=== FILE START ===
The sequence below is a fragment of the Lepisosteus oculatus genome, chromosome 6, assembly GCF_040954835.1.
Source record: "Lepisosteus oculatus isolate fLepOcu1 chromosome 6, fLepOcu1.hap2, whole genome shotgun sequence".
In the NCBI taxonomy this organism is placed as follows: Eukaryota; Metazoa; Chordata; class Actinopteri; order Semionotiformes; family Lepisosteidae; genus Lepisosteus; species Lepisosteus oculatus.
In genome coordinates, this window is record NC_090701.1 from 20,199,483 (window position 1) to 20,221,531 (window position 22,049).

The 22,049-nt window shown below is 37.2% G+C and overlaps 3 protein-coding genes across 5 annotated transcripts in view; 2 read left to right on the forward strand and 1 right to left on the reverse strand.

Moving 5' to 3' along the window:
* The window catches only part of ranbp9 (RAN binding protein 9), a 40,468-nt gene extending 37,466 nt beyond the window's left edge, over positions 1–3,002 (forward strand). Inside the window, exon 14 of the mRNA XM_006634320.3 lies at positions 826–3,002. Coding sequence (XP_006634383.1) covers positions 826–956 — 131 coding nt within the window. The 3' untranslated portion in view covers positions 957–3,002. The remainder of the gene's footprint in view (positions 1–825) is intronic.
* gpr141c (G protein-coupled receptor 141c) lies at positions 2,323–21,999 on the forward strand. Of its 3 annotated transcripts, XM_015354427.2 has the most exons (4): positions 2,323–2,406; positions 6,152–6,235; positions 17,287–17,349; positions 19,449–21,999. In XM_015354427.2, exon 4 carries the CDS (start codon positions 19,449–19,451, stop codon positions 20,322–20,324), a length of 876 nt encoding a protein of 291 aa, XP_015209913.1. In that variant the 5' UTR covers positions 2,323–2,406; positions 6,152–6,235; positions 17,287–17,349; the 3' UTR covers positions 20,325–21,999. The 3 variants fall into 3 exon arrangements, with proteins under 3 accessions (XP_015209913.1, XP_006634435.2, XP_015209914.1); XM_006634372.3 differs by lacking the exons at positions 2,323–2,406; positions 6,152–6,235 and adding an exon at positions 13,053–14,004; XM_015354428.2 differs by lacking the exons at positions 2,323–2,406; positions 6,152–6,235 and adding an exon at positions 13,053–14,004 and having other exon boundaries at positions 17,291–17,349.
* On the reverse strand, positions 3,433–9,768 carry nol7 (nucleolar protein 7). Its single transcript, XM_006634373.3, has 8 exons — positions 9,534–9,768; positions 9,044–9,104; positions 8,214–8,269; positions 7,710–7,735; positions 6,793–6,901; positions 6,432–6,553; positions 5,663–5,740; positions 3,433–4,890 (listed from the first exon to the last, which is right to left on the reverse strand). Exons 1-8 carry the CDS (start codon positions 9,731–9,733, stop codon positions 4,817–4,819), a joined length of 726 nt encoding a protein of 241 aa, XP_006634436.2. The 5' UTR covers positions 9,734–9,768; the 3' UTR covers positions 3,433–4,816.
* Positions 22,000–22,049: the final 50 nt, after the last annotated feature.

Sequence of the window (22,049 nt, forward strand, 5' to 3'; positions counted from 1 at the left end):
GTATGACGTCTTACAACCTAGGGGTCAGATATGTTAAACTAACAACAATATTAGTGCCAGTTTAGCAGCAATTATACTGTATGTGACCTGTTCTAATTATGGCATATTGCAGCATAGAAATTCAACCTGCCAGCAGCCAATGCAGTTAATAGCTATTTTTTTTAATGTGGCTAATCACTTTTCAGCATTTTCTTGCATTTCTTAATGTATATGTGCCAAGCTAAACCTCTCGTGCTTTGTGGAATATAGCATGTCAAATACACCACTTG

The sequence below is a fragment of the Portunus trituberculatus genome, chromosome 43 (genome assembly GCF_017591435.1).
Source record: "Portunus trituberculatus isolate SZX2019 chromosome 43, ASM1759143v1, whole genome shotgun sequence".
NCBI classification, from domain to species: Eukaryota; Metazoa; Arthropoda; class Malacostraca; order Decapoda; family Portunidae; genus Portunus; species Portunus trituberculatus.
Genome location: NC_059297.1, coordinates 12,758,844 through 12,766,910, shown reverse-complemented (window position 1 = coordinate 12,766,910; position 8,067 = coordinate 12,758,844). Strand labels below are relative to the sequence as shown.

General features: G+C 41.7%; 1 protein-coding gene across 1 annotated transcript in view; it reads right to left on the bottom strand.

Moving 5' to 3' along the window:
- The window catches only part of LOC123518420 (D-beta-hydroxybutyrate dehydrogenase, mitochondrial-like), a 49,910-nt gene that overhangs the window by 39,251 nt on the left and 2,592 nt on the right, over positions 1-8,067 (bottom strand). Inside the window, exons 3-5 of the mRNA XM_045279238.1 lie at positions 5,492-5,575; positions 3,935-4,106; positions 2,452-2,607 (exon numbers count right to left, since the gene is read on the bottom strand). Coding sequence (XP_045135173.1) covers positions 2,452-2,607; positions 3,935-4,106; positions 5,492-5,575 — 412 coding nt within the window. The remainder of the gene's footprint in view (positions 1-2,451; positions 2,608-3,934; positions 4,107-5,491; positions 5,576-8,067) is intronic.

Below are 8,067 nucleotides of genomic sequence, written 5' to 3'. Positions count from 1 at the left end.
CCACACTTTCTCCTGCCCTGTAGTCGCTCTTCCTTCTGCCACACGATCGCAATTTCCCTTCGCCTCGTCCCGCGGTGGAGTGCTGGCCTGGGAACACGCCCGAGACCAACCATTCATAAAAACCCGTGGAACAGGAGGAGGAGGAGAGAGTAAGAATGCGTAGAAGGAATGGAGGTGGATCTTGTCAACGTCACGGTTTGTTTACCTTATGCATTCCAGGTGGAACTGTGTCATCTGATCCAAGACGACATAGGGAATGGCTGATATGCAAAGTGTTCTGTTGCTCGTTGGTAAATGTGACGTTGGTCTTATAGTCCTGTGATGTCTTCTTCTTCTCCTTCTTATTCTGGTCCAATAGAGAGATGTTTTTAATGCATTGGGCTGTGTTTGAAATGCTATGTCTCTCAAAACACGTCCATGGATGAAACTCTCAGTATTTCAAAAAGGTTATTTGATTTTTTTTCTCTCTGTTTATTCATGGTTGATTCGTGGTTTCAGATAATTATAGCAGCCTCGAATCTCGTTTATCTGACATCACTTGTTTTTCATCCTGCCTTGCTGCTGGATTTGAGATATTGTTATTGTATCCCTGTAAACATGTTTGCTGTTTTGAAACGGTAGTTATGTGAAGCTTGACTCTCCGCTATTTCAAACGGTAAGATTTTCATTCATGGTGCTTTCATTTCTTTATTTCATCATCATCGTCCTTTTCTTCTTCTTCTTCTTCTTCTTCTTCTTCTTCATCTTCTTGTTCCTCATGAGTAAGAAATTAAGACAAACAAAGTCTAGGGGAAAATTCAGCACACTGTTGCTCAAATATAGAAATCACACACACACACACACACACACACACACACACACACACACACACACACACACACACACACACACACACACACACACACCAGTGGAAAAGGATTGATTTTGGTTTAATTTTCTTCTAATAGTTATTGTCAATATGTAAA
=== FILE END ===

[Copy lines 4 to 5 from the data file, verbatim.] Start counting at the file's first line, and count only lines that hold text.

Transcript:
In genome coordinates, this window is record NC_090701.1 from 20,199,483 (window position 1) to 20,221,531 (window position 22,049).

The 22,049-nt window shown below is 37.2% G+C and overlaps 3 protein-coding genes across 5 annotated transcripts in view; 2 read left to right on the forward strand and 1 right to left on the reverse strand.